Over the weekend, astronomers made a tantalizing discovery: a mysterious radio beam that emanated from the vicinity of Proxima Centauri, the Sun's closest stellar neighbor, as first reported by The Guardian.

The discovery, made by Breakthrough Listen, a project dedicated to hunt for signals from extraterrestrial life affiliated with the late physicist Stephen Hawking, led to widespread speculation that an alien race may have reached out to us.

A 982 megahertz signal dubbed BLC1 (Breakthrough Listen 1) came from the star, as spotted by the Parkes telescope in Australia in April and May 2019. Most tantalizingly, the relatively nearby star system contains a planet dubbed Proxima b, which is about 20 percent larger than Earth and located in the system's habitable zone, the area where it's theoretically possible for life to sustain itself.

The news also met with a healthy dose of skepticism. In a statement released today, the SETI Institute commented on the controversial report. The main takeaway: Breakthrough Listen's discovery is a candidate, not a confirmed signal.

"Because of its profile, it’s very unlikely that the signal was produced by a natural but unknown cosmic source, but who knows… Nature often surprises us," reads the statement, penned by SETI Institute senior planetary astronomer Franck Marchis.

So you're saying there's a chance? Not exactly.

"One simple explanation is that Parkes picked up a signal that originated on Earth," Marchis writes. "We use radio to communicate, and this could be terrestrial interference. And that’s probably the most likely explanation."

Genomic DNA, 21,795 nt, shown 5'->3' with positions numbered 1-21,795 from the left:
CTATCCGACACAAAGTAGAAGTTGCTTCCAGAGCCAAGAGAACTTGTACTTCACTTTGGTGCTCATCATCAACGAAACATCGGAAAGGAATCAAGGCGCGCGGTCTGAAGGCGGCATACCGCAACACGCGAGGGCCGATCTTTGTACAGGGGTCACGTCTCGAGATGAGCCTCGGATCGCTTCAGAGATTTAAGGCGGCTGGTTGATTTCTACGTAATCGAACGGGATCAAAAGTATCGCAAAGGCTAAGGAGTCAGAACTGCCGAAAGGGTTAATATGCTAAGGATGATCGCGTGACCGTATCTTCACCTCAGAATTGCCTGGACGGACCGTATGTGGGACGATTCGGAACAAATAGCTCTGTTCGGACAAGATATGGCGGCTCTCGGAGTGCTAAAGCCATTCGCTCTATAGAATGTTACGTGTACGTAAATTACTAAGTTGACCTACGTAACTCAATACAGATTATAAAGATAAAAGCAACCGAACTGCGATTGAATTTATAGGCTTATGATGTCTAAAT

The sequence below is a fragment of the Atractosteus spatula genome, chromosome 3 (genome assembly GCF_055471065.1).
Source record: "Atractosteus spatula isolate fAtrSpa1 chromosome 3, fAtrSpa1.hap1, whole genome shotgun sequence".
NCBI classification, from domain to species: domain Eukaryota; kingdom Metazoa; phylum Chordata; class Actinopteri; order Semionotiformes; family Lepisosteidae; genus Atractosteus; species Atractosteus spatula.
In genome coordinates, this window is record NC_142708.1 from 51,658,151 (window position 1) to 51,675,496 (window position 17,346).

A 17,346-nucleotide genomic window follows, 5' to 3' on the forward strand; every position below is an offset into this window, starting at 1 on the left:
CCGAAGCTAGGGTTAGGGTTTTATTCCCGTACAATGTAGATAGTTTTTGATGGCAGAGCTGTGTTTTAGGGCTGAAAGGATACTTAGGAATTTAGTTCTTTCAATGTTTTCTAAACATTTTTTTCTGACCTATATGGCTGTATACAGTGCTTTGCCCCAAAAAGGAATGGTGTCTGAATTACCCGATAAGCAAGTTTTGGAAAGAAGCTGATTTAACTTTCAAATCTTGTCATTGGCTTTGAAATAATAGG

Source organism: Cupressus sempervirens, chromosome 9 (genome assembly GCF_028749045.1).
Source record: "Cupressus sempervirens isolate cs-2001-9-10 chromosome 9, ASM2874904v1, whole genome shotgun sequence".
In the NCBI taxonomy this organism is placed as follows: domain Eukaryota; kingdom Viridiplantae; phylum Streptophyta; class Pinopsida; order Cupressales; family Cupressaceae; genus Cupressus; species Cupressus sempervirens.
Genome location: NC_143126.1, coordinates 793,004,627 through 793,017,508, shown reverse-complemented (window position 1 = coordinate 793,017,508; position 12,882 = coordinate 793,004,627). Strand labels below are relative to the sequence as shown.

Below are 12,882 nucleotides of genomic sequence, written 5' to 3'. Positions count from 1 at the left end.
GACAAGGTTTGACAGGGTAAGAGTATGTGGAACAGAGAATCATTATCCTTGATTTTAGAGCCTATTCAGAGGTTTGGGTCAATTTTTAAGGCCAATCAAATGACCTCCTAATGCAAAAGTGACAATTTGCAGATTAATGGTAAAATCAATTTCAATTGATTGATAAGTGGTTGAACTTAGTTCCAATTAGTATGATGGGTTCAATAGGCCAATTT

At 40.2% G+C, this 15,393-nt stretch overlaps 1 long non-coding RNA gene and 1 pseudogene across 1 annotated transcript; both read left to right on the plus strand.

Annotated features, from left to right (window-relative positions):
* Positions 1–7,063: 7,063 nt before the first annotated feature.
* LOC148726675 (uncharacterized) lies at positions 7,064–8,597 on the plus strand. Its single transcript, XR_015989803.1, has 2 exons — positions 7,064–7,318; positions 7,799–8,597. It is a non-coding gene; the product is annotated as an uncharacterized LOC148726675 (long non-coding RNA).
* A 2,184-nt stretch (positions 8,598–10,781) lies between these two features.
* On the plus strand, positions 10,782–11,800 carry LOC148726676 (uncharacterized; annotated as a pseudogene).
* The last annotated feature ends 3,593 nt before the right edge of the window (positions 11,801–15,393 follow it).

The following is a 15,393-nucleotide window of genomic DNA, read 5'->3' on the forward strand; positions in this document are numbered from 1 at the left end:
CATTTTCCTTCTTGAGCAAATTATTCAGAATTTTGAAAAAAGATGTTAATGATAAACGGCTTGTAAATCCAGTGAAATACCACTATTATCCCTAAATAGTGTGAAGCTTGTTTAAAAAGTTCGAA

And then there's the simple fact that Proxima Centauri's exoplanet Proxima b has yet to be confirmed, let alone imaged directly.

"We know of its existence only through the motion on its star, so all we have is an estimate of its mass and its orbit, nothing else," the statement reads.

"The idea of a technologically advanced civilization living around our nearest stellar neighbor is quite extraordinary," Marchis admitted.

"But currently, we’re left with more questions than answers: Why was the signal detected only once over 30 hours in April and May?" We also don't know why observers didn't immediately alert the scientific community.

The planetary astronomer also argues that it would be "highly improbable" that two civilizations would end up "using the same technology at the same time."

"It’s probably not alien and we will confirm this soon," Marchis concludes. "Of course, as a SETI Institute scientist, nothing would please me more than to be proven wrong."

READ MORE: Did Proxima Centauri Just Call to Say Hello? Not Really! [SETI Institute]

More on the signal: A Very Strange Radio Signal Is Coming From the Closest Star

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